Many people associate the topic of a family estate with storied mansions and inherited jewels that are divided among a millionaire’s heirs, but the truth is: You don’t have to have Rockefeller money to plan for what happens to your assets. If you have family members or loved ones you’re close with, you should have an arrangement in place for when you pass on.
Put simply, estate planning means getting your affairs in order to ensure that everything you own with value attached to it goes to who or what you want it to—without complication. Your estate includes all of your financial assets, like checking, savings and retirement accounts, equity in your home, your life insurance policy, etc. Sorting out the details in advance doesn’t only guarantee you have control over what happens, it provides an emotional—and logistical—boon for your beneficiaries. With that in mind, here’s what you should consider around the idea of a family estate.
Create a durable power of attorney
No one likes to think about their mortality, but the fact of the matter is we all need to address it eventually—especially when money is involved. Sometimes, death is a prolonged process. For example, if you are ever to become mentally incapacitated and no longer able to take care of your own affairs, assigning a durable power of attorney for your finances ensures someone will take control who has your best, and pre-directed, interests in mind. You’ll want to make sure it’s “durable,” as ordinary power of attorney ends if you become mentally incapacitated.
Many people do this if they don’t have others to care for them, but it’s a good idea even if you do. Often, family members will need to jump through legal hoops to take over your affairs. With a durable power of attorney, that process will be more seamless.
Write a will
Everyone should have a will, and they’re fairly easy to create. You can see a lawyer or financial advisor, have one drafted for you at a legal clinic for under $100, or create one online for even less with sites like LegalZoom or Nolo. When writing your will, consider who will inherit your assets. If you have children, designate who will become their legal guardians. Also, state who will make financial and medical decisions on your behalf if necessary.
Here’s how it plays out: After you pass away, your executor, who is named in the will, will distribute the assets to your beneficiaries during a process known as probate. This will include settling any debts you have.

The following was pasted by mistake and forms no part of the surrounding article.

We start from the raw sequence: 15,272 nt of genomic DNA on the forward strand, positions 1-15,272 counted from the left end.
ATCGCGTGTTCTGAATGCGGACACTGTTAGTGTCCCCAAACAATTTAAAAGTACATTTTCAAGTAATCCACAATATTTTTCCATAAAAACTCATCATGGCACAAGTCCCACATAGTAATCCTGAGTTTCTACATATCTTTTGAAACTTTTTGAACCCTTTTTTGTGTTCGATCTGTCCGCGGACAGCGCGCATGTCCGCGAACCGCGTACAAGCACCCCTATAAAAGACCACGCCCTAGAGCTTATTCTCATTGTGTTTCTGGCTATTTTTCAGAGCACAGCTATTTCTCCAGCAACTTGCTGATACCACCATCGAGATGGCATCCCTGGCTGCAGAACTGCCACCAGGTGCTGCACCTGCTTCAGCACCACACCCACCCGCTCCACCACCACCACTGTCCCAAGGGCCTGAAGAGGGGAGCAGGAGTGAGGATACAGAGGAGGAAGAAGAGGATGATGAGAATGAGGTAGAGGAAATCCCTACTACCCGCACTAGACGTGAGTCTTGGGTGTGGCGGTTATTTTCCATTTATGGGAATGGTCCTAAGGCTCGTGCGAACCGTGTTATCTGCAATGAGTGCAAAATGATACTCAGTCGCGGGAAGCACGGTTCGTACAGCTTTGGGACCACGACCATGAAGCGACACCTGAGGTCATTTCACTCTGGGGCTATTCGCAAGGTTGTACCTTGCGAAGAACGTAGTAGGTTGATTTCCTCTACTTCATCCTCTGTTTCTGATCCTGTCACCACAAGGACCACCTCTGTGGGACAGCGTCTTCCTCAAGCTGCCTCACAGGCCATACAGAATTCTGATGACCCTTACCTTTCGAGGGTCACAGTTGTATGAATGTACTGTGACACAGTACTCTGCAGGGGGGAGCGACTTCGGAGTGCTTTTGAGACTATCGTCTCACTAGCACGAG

If you don’t have a will when you pass away, the state will determine where your assets go, typically by lineage. Your spouse may get everything, or the next closest living relative, though this varies depending on where you live. That’s why it’s so important to plan ahead, draft it on your own, regularly update it as your life circumstances change, and know the legal proceedings and state involvement in your area.
Have a living trust
A living trust is different from a will in that there is no probate period, so your heirs will receive the assets more quickly after your death. You can also add restrictions to how and when your assets are distributed. For example, your child will receive a specific amount of money on your behalf each year once they turn certain age. The heir will pay any debts you have and then distribute everything else according to your instructions. Importantly, trusts provide more privacy than a will, which becomes a matter of public record.
A trust is more expensive to set up and typically used by wealthier individuals to avoid the estate tax—or by people who want more control over how their heirs access and use the assets they’re being left. Still, it’s an option.
You should avoid leaving the future division of your assets up to the state. While you might not think you have enough wealth to make an estate, or will, or trust worth while, a moderately funded retirement account, some equity in a house, or a decent life insurance policy guarantee you’re worth more than you think. So, take the steps now to make sure everything is in line for your loved ones and your legacy.
“A moderately funded retirement account, some equity in a house, or a decent life insurance policy guarantee you’re worth more than you think.”